SUNRISE, Fla. - In some ways, Matt Kiersted was always destined to be a Panther.
As a kid growing up in Elk River, Minnesota, Kiersted said it was former Panther Mark Parrish - a fellow native of the North Star State and friend of the family - that first convinced his parents to let him and his two brothers, Mitch and Drew, lace up their skates and pick up a hockey stick.
And shortly after putting pen to paper on a two-year, entry-level contract with the Panthers on Thursday, Kiersted posted an old baby photo of himself sporting a Parrish jersey on Twitter.
"My mom actually kind of dug that up from when I was little," Kiersted said of the picture during a Zoom teleconference on Friday afternoon. "That's a Mark Parrish jersey I was wearing. He was a Minnesota guy, and my dad was buddies with him. He was the one that kind of talked my parents into letting my older brother play hockey, and then we kind of followed from there."
With his career in hockey serendipitously leading him back to the Panthers, Kiersted now hopes to eventually skate on the same ice as Parrish - who played in Florida from 1998-00 - once did.
"I think I'm ready to make that jump to the NHL," Kiersted said. "I went through the process last year and kind of had some doubts that maybe I'm not ready and decided to go back to school for my senior year, but having an extra year to develop in college now I think I'm ready to jump."
One of the most coveted free agents coming out of the NCAA ranks, Kiersted led the University of North Dakota's defensemen in scoring with 22 points (three goals, 19 assists) in 29 games as a senior this season and finished as runner-up for NCHC Defensive Defenseman of the Year.
A 2020-21 NCHC First Team All-Star, Kiersted appeared in 127 career games over the course of his four seasons with UND, producing 77 points (20 goals, 57 assists) in that span. In 2019-20, he was named as finalist for NCHC Offensive Defenseman of the Year after finishing third among the nation's defensemen with 29 points (six goals, 23 assists) over 33 games played.
If it wasn't already pretty obvious given the fact that he was contention for both offensive and defensive accolades during his collegiate career, Kiersted is strong on both sides of the puck.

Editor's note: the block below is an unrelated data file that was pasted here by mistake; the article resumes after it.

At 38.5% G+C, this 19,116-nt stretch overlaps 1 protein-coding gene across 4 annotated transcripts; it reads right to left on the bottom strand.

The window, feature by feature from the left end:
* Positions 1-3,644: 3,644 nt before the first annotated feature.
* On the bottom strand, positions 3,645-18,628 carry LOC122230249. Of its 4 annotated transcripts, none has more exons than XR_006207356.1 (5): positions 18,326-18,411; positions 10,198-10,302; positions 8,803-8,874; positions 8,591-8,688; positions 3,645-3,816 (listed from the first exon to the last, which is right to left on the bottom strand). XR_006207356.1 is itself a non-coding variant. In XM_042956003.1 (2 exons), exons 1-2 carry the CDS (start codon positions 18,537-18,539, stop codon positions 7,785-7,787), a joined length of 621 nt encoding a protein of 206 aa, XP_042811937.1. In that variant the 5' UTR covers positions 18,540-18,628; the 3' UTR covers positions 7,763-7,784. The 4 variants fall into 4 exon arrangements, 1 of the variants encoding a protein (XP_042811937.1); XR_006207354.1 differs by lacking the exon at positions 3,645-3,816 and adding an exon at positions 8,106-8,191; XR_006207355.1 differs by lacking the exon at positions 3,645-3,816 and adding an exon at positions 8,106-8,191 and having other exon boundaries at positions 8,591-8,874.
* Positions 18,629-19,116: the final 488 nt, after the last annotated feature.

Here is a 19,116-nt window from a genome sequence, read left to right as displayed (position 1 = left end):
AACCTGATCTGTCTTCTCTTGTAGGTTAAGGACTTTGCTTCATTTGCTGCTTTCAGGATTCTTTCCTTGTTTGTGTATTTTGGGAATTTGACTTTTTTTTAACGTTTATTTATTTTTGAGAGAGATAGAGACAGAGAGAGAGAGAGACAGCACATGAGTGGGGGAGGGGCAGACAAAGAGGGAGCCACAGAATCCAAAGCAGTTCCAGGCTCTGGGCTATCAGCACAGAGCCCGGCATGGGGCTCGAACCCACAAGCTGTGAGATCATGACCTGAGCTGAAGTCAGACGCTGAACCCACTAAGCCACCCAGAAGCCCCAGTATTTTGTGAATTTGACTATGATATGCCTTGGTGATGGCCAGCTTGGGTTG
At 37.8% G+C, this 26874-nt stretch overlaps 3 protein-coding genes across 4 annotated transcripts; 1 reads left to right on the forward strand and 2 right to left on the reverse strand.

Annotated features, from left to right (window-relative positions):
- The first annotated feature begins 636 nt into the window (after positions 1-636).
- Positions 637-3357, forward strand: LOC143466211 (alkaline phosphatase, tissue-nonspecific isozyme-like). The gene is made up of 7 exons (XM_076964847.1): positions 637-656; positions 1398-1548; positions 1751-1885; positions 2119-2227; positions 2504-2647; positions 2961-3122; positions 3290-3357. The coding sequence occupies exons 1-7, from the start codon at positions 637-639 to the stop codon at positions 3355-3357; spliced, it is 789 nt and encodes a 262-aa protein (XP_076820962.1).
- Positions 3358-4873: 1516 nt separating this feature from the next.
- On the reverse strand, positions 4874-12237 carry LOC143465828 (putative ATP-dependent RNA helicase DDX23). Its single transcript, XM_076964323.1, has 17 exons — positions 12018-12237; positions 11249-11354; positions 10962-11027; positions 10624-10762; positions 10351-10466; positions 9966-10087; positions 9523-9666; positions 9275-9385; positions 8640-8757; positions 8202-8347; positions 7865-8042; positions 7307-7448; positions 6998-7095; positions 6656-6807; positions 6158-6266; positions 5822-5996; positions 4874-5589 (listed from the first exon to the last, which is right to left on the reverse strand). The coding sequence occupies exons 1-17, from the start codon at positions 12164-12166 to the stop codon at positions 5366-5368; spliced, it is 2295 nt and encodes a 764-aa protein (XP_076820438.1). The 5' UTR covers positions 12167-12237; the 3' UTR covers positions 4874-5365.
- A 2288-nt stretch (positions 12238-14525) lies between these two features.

"I see myself as a two-way defenseman," Kiersted said. "I like to play on both ends of the puck, but I like to play from the defensive zone on out, staying under the puck and jumping up in the play and joining in on offense when I can. That's one of the things with Florida and why I decided it was the best fit for me, it's kind of the system they play. They ask a lot out of their D-men. Just watching the game, you see D-men producing, joining the rush and adding offense."
Known for his exceptional skating ability and stickwork in the defensive zone, Kiersted, who stands 6-foot and 175 pounds, was passed over during his first year of eligibility for the NHL Draft in 2016. Then, the following season, a lower-body injury ended that dream altogether.
Despite not hearing his name called, Kiersted said he took that disappointment and molded it into a giant chip on his shoulder. Sure, he was denied one path to the NHL, but that didn't mean he couldn't go on and forge his own a different way. If he wanted to get there, it was left up to him.
"It doesn't really sit well," Kiersted said of going undrafted. "You see your buddies and guys you play against going in the draft, and you get passed up, it's tough. But the support around me was great at the time. Just keep playing, keep pressing through. At North Dakota, the coaches there helped me a lot and helped me develop during my four years there. Now to have the opportunity to be where I'm at now, it's a pretty special feeling."
Courted by multiple teams after his career at UND came to an end with a thrilling 3-2 loss to Minnesota-Duluth in the NCAA Tournament - a game that started on Saturday, but ended on Sunday after lasting five overtimes - Kiersted said he took some time to weigh all of his options.
After being passed over in the draft multiple times, he was now a hot commodity.
"It's been a lot of phone calls," Kiersted said. "It was a good amount of teams that we had to narrow down, and it wasn't easy. It was a tough process. It's a good problem to have, I guess."
Of course, he ultimately ended up choosing the Panthers.
"It's been pretty crazy, but I'm happy with my decision [to join] Florida," said Kiersted, who was sold on the organization both due to the opportunity he'd receive and the 'personality' of the staff. "I don't think I could be any more happy or excited to be here and joining the group."
Already in South Florida and going through COVID-19 protocols, Kiersted, who is "just kind of cooped up" in his hotel room, hopes to join the Panthers soon. And even though he's not sure exactly when he'll step on the ice, he's been told he'll spend the rest of the season in Sunrise.
Hoping to work his way into the lineup before the season ends, Kiersted, who is set to turn 23 on April 14, is looking to make a very strong first impression the moment he arrives at the rink.
"I'm going to have to approach it my own way and work my own way into the lineup," Kiersted said. "I don't think they're going to give me anything right away. I'm just hoping to show what I got when I finally practice with the guys and hopefully catch some attention and work my way into that roster spot."